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Like Democrats, Ortega Hopes To Regain Power

The Democrats aren't the only old style-Stalinists who are hoping to return to power.

From the DNC's Associated Press:

Sandinista Leader Seeks Return to Power

By TRACI CARL
November 5, 2006

MANAGUA, Nicaragua — Nicaraguans cast ballots Sunday to decide whether Sandinista leader Daniel Ortega will return to power in a race closely watched by the United States, which backed the war to try to overthrow him in the 1980s.

The U.S. has warned against an Ortega win, with Commerce Secretary Carlos Gutierrez saying aid and trade "will be endangered" if "anti-democratic forces prevail." The race is also key for Venezuelan President Hugo Chavez, a U.S. opponent who is hoping to find a new ally in Ortega.

While some polls opened late, few major problems were reported. Pablo Ayon, head of the independent Nicaraguan Civic Group for Ethics and Transparency, said participation was "high, orderly and peaceful."

Amid fears of fraud, the vote is being monitored by 18,000 electoral observers — including three former presidents: the United States' Jimmy Carter, Peru's Alejandro Toledo and Panama's Nicolas Ardito Barletta. Armed soldiers guard polling stations, while the independent Nicaraguan nonprofit agency Civic Group for Ethics and Transparency is carrying out a quick count of votes.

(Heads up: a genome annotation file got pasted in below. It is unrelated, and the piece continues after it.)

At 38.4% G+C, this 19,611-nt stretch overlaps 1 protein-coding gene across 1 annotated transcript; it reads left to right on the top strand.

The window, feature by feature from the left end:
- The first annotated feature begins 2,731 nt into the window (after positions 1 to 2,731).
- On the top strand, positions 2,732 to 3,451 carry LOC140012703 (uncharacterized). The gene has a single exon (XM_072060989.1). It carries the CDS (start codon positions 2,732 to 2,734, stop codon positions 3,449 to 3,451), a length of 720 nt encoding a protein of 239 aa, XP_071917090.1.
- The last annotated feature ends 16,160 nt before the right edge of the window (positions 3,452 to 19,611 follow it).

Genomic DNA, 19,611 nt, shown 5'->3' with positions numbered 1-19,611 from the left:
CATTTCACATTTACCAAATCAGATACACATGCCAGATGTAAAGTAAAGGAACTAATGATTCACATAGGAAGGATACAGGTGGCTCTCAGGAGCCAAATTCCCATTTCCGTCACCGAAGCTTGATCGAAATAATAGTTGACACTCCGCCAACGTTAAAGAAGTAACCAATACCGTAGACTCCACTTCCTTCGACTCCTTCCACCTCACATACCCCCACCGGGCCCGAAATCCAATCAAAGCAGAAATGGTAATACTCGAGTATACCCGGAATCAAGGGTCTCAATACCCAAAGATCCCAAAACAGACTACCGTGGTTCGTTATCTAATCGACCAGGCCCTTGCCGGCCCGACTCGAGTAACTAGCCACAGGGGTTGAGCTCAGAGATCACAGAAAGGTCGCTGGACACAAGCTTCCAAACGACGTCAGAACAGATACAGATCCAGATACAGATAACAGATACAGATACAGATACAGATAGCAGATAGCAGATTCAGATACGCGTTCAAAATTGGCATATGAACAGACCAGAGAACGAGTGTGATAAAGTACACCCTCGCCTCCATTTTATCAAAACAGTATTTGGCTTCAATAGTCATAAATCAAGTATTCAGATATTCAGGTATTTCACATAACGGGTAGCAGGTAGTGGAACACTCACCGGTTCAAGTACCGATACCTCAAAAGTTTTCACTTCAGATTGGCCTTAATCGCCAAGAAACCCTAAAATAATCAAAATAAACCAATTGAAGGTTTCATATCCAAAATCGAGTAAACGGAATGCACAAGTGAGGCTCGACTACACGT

In a veiled reference to the United States and Venezuela, Toledo condemned "any interference, wherever it comes from, whether it be Asia, Europe, North America or Latin America," adding, "Let the citizens of all countries determine their own destiny."

Ortega faces four opponents: Harvard-educated Eduardo Montealegre, Sandinista dissident Edmundo Jarquin, ruling party lawyer Jose Rizo and former Contra rebel Eden Pastora. Most polls show that his closest rival is Montealegre of the Nicaraguan Liberal Alliance, a party that broke from the Constitutionalist Liberal Party of former President Arnoldo Aleman, who was convicted of corruption following his 1997-2002 term…

Polls have shown Ortega would have trouble winning a December runoff. While he has a loyal base of support, many voters still have bitter memories of Sandinista rule, which left the country in an economic shambles and saw 30,000 killed in a war against U.S.-backed Contra rebels.

The balding, 60-year-old Ortega has repeatedly said he has changed…

Reports about today's elections in Nicaragua have been few and far between.

Perhaps our one party media has been reluctant to mention it since the parallels between Ortega and the Democrats are so obvious.

Could it be that human memories only last about 14 to 16 years?

Of course Jimmy Carter's love of Communist dictators is ever-green.

In a veiled reference to the United States and Venezuela, Toledo condemned "any interference, wherever it comes from, whether it be Asia, Europe, North America or Latin America," adding, "Let the citizens of all countries determine their own destiny."

Certainly it's the US that is exerting pressure down there. And not Hugo Chavez.

He would never do anything like that. Just ask Mr. Carter or Cindy Sheehan.

This article was posted by Steve Gilbert on Sunday, November 5th, 2006. Comments are currently closed.

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